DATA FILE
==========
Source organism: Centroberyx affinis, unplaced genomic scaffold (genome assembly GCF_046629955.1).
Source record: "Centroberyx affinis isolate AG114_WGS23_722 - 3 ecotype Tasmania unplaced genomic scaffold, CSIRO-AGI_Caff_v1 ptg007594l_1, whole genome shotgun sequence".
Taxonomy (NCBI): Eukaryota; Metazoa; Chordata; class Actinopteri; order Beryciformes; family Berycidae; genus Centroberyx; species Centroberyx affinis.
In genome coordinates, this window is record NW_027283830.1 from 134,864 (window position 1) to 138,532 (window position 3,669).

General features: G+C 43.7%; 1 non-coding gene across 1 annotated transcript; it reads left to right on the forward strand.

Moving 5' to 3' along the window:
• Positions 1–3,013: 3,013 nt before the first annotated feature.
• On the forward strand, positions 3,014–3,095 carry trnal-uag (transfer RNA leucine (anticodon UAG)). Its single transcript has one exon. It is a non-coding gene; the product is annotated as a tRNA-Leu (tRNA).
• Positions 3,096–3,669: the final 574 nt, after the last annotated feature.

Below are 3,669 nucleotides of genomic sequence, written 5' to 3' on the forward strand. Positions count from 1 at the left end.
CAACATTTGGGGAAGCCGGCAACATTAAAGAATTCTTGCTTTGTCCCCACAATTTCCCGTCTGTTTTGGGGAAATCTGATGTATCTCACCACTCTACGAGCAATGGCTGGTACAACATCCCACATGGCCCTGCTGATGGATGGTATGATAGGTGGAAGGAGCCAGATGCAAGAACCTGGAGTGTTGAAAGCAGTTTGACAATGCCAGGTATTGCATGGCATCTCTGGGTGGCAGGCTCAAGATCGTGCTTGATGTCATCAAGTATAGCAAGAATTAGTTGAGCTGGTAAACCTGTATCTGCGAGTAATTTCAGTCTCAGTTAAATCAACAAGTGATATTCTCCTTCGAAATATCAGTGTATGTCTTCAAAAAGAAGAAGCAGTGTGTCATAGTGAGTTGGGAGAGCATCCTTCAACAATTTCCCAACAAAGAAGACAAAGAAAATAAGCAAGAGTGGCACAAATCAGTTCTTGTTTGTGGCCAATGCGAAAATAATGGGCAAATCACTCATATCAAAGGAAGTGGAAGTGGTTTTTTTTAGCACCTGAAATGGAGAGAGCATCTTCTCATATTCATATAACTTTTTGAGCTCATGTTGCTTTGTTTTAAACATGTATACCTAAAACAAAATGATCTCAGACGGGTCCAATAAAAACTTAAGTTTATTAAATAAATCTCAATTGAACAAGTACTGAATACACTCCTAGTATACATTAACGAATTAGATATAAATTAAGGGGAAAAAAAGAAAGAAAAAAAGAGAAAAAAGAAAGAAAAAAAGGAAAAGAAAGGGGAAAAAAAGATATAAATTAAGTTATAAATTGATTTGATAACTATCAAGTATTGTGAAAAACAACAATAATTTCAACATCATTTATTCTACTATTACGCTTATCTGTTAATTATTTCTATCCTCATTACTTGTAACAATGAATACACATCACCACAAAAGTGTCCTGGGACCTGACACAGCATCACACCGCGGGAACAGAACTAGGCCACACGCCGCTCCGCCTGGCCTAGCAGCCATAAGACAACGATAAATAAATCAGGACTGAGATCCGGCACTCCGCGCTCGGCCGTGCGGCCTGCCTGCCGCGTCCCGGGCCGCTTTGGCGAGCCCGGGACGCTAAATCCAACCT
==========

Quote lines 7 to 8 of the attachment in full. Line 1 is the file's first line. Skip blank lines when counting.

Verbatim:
• Positions 1–3,013: 3,013 nt before the first annotated feature.
• On the forward strand, positions 3,014–3,095 carry trnal-uag (transfer RNA leucine (anticodon UAG)). Its single transcript has one exon. It is a non-coding gene; the product is annotated as a tRNA-Leu (tRNA).